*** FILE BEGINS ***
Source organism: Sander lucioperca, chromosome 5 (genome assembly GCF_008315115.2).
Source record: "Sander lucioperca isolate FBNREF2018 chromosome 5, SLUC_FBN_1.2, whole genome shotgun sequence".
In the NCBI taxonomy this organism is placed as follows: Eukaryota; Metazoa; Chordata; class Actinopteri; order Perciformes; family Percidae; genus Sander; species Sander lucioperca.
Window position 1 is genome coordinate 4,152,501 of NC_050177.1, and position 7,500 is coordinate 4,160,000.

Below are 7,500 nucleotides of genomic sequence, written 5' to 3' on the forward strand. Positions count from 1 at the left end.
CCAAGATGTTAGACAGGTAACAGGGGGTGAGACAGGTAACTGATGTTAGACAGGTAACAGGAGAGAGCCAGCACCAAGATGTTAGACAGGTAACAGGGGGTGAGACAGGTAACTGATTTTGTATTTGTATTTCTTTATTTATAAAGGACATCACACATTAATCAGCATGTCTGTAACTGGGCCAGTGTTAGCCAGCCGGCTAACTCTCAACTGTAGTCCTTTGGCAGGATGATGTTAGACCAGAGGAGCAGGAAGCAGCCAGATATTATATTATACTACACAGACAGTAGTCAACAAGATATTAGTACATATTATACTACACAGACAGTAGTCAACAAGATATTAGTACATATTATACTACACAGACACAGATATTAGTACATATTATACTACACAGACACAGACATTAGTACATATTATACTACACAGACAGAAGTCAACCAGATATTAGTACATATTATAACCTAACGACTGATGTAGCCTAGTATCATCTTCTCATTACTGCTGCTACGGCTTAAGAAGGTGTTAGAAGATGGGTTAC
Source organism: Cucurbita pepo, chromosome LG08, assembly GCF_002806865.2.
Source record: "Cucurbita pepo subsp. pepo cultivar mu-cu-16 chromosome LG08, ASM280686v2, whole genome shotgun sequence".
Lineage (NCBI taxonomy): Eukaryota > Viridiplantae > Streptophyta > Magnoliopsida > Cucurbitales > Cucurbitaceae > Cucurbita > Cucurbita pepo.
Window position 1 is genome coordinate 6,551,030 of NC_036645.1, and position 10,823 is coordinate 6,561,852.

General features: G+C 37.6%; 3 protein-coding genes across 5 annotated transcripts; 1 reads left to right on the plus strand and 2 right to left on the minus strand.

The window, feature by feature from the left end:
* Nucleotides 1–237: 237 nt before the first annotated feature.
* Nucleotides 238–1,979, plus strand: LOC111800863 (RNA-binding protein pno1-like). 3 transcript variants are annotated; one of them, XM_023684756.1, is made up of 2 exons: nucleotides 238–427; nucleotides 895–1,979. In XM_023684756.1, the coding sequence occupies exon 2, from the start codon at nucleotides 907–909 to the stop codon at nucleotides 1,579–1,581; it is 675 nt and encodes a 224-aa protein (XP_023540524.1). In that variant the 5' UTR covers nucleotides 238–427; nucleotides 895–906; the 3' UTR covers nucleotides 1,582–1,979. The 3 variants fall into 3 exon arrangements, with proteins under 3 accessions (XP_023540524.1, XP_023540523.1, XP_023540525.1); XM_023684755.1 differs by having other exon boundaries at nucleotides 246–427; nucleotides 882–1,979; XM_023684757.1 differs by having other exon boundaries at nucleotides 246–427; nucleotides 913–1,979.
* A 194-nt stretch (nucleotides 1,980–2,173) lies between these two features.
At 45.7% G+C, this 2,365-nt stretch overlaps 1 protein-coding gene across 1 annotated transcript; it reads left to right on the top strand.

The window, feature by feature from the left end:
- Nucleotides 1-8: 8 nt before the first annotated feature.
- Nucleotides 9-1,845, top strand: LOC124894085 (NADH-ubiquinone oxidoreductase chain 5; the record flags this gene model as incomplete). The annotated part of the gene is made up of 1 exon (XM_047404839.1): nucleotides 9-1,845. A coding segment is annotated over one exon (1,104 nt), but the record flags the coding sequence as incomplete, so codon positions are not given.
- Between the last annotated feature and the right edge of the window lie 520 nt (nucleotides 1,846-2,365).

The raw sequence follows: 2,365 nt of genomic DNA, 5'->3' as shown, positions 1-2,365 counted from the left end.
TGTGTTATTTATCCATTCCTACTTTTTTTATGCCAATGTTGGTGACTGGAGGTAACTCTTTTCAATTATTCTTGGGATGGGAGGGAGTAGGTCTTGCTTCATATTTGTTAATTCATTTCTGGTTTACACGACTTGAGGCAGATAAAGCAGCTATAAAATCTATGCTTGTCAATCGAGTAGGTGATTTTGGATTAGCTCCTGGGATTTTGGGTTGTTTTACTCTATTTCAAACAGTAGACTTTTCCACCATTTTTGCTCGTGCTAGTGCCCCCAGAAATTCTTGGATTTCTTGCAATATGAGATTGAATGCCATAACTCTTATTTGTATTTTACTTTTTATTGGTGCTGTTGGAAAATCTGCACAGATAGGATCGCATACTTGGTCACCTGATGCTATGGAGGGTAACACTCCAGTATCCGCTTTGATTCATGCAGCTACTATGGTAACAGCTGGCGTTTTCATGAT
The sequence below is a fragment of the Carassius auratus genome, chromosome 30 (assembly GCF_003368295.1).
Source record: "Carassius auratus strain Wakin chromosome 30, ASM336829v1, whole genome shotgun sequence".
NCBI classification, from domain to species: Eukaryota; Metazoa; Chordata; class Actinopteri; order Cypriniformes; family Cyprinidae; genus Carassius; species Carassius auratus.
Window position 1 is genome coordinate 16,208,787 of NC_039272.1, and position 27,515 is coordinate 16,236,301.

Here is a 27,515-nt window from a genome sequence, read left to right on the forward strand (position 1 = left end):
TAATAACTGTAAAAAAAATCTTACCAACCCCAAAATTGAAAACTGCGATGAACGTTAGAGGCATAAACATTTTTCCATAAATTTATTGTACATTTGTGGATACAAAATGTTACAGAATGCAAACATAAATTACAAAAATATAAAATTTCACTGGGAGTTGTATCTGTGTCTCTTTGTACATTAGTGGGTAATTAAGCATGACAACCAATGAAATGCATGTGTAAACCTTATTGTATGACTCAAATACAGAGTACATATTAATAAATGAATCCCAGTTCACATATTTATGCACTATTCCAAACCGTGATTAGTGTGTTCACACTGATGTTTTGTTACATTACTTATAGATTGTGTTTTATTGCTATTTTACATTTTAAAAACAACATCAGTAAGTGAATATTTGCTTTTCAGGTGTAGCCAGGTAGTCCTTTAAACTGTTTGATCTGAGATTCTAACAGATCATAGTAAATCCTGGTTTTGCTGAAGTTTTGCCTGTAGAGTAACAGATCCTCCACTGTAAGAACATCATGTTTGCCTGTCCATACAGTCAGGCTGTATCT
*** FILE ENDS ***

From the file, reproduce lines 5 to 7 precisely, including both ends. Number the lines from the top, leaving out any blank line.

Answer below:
Below are 7,500 nucleotides of genomic sequence, written 5' to 3' on the forward strand. Positions count from 1 at the left end.
CCAAGATGTTAGACAGGTAACAGGGGGTGAGACAGGTAACTGATGTTAGACAGGTAACAGGAGAGAGCCAGCACCAAGATGTTAGACAGGTAACAGGGGGTGAGACAGGTAACTGATTTTGTATTTGTATTTCTTTATTTATAAAGGACATCACACATTAATCAGCATGTCTGTAACTGGGCCAGTGTTAGCCAGCCGGCTAACTCTCAACTGTAGTCCTTTGGCAGGATGATGTTAGACCAGAGGAGCAGGAAGCAGCCAGATATTATATTATACTACACAGACAGTAGTCAACAAGATATTAGTACATATTATACTACACAGACAGTAGTCAACAAGATATTAGTACATATTATACTACACAGACACAGATATTAGTACATATTATACTACACAGACACAGACATTAGTACATATTATACTACACAGACAGAAGTCAACCAGATATTAGTACATATTATAACCTAACGACTGATGTAGCCTAGTATCATCTTCTCATTACTGCTGCTACGGCTTAAGAAGGTGTTAGAAGATGGGTTAC
Source organism: Cucurbita pepo, chromosome LG08, assembly GCF_002806865.2.